By moving into advertising, Uber seeks to reinvent its business model as pressures mount for the mobile economy app to deliver on its huge investments. This is a challenging time to join the online ad business, as the sector is experiencing profound changes triggered by Apple’s recent privacy updates, and ad-targeting practices have become unsustainable. But there are opportunities on the horizon, as marketers look for new platforms, other than Meta, Snap, and Google, to reach their customers following Apple’s changes. Tech giants like Meta and Google have long been using the data they collect from users to target ads, with increased criticism from data privacy advocates.

Advertising is a new revenue stream for Uber

The launch follows similar efforts from rivals DoorDash and Lyft, which also moved to advertising as a new source of revenue. With the launch of an ‘enterprise-wide’ advertising unit, Uber aims to create a $1 billion business within the next two years by displaying promotions within its apps, on top of cars, and on the back of seats. Head of advertising unit Mark Grether said that users can opt-out of targeted ads on the Uber app at any time.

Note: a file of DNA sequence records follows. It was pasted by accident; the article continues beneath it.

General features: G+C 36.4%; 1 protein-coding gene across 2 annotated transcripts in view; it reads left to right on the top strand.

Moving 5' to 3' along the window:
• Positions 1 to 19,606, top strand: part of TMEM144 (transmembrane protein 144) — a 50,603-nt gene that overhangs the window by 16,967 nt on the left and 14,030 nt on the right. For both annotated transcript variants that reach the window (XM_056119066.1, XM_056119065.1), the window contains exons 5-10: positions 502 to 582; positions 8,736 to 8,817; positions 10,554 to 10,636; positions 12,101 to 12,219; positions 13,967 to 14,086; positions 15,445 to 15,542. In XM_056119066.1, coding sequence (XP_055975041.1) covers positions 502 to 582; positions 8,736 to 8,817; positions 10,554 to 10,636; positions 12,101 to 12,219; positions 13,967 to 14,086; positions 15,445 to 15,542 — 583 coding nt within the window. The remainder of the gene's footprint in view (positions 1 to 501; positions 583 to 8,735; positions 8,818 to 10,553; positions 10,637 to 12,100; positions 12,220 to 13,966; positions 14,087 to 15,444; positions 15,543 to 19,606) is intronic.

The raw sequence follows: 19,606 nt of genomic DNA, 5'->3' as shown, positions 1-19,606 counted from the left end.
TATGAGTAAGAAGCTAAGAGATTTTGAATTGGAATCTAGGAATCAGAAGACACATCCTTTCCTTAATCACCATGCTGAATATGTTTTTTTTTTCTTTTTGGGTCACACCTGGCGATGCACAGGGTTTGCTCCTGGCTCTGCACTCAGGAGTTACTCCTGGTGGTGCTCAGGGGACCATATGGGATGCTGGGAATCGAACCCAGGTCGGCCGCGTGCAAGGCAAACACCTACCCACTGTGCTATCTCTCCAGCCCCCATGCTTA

Uber stands to benefit from Apple’s privacy changes as it can leverage a large amount of first-party data on consumer habits, enabling them to offer specific insights into consumer behaviour. Uber is marketing this move as a way to subsidise the cost of trips while keeping rider prices low. Head of mobility Andrew Macdonald said to the Financial Times, “This is one of the few things we can do where drivers earn more dollars per hour, without us having to charge a consumer a single extra penny.”

Macroeconomic factors fuel these changes

Rising inflation and the cost-of-living crisis are pushing for a restructuring of the gig economy. The golden era of apps providing cheap, on-demand services might be coming to an end, as a decade of historically low interest rates gives way to high inflation and stagnant growth. Shares in companies like Uber, Lyft, and Deliveroo have dropped sharply between 2021 and 2022 as they continue to face hurdles on the road to profitability and struggle to attract investment. New rules for gig economy workers, such as employment rights and protection, add to the uncertainty of this economic model.

Regulatory risks also call into question the gig economy’s sustainability

In 2021, the UK’s Supreme Court ruled that Uber employs its drivers, meaning they are entitled to minimum wage, holiday pay, and pensions. The EU has also set out plans to introduce more regulations for gig economy workers. Uber’s move into advertising might well offer a solution for consumers to avoid paying the increased costs of these adjustments in the labour market. However, it remains to be seen how this overhauled business model will actually work, as still unclear how drivers will be compensated for allowing advertising in their vehicles.

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